To be honest, I could go on for days sharing all the ways music has influenced my life ... but instead I'll turn to the subject at hand. The Detroit Symphony Orchestra is in serious trouble. Despite being consistently ranked as one of the top ten symphony orchestras in the United States, money is tight. Contract negotiations went nowhere, with management asking for a 28% salary cut, drastic cuts in health insurance, elimination of contributions to the musicians' retirement accounts, and a reduction in the number of musicians. The musicians agreed to a 22% salary cut - but that wasn't enough. Finally, at a negotiation standstill with an expired contract, the musicians made the painful decision to strike.
At this point, the future of the DSO is in jeopardy. The thought of the DSO not being around - and my dad being out of the job he loves so much - is more than heartbreaking. There has been a ton of press around Detroit - and the country - about the DSO strike, and I saw a great quote in a Letter to the Editor of the Detroit News, written by Bruce Ridge (Chariman, International Conference of Symphony and Opera Musicians):
Of all the great artistic institutions in Detroit, none are more visible internationally than the Detroit Symphony. There can be no doubt that if the management is allowed to implement their proposals, the reputation of the organization will be irreparably damaged. With the arts meaning so much to Detroit's economy, the question cannot be "can Detroit continue to support its world class symphony?" but rather "how can Detroit afford not to?"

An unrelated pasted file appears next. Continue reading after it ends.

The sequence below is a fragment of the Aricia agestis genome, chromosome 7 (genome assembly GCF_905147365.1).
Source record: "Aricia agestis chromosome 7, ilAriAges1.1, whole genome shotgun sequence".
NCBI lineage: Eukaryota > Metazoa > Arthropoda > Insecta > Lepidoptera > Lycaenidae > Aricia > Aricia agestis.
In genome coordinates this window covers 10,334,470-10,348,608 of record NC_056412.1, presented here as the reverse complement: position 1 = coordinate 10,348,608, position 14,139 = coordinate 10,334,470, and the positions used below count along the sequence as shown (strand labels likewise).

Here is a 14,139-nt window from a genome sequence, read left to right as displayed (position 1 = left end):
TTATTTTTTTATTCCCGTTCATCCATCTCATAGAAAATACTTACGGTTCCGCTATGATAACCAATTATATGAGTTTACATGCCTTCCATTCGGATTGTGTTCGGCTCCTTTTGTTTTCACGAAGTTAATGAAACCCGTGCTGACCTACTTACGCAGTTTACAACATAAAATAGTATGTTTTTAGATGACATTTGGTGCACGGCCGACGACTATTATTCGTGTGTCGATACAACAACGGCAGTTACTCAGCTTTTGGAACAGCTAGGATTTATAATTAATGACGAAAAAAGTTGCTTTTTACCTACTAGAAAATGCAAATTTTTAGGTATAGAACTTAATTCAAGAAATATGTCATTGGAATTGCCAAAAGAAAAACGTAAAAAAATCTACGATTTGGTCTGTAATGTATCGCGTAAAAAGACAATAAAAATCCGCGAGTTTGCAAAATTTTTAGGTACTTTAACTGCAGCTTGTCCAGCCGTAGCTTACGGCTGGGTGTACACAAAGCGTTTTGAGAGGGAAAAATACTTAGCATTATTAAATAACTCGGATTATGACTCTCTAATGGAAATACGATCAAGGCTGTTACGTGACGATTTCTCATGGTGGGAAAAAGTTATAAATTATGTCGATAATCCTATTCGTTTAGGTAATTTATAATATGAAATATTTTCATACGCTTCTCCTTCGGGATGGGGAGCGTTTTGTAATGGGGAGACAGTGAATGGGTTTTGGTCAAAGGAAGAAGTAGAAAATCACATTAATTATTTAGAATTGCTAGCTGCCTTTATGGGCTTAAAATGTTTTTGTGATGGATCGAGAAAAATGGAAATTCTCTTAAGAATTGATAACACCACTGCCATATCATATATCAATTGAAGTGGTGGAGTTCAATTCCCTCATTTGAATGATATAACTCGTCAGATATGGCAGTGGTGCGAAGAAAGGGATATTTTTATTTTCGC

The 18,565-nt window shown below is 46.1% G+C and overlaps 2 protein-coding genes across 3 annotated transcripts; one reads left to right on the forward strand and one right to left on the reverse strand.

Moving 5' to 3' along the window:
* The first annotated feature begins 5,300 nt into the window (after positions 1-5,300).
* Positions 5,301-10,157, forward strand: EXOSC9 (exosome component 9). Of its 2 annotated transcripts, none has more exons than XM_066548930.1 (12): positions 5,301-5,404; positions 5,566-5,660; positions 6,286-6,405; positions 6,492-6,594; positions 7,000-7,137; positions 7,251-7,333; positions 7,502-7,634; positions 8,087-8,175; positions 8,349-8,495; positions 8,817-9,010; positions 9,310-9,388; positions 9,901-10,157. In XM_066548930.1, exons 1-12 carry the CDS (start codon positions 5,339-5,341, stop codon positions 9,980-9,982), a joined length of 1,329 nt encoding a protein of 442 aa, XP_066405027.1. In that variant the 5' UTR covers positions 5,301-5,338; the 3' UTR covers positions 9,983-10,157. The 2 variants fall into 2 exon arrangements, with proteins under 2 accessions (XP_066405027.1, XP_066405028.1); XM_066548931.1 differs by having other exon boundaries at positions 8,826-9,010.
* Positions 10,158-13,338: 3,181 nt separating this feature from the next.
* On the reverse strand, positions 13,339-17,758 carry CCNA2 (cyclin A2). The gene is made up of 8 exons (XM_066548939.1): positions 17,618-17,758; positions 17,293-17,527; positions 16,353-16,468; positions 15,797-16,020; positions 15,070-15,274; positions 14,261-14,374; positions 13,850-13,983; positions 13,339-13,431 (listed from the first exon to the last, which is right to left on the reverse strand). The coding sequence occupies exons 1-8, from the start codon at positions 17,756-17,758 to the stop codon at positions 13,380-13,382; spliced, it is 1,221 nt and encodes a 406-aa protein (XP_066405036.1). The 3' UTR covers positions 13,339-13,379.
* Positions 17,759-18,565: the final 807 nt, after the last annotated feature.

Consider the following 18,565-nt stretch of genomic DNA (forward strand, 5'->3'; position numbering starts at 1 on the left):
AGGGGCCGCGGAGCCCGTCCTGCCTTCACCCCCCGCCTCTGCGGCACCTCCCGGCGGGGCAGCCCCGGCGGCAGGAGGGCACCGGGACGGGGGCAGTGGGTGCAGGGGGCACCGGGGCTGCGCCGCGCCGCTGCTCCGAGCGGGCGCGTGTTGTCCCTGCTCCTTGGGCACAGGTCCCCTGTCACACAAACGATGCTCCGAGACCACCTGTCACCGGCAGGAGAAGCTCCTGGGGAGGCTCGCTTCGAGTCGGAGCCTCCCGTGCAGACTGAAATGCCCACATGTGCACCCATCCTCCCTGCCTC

I realize that several of you might not care that much about classical music and the arts - but I know that many of you probably played instruments in elementary school, junior high or high school. Perhaps some of you participate in your community orchestra, teach music lessons on the side, or participate in a musical group at church/temple/whatever. Perhaps some of you are part of a union - maybe you are a teacher, maybe you or someone you know works for GM, maybe you know what it's like to be in this position. I am asking you now to reach out and help support the Detroit Symphony. It doesn't have to be monetary - just take a moment to click "Like" on the DSO Musicians' facebook page. You can access it here. That's all it takes. Let the DSO musicians - and management - see that their support is growing daily.
If you are interested in learning more about the situation, please visit the Detroit Symphony Musicians' website. You can also follow the musicians on Twitter @dsomusicians.
If you live in the Detroit area, please consider supporting the DSO musicians by attending their October concert series! You can learn more about that by clicking right here.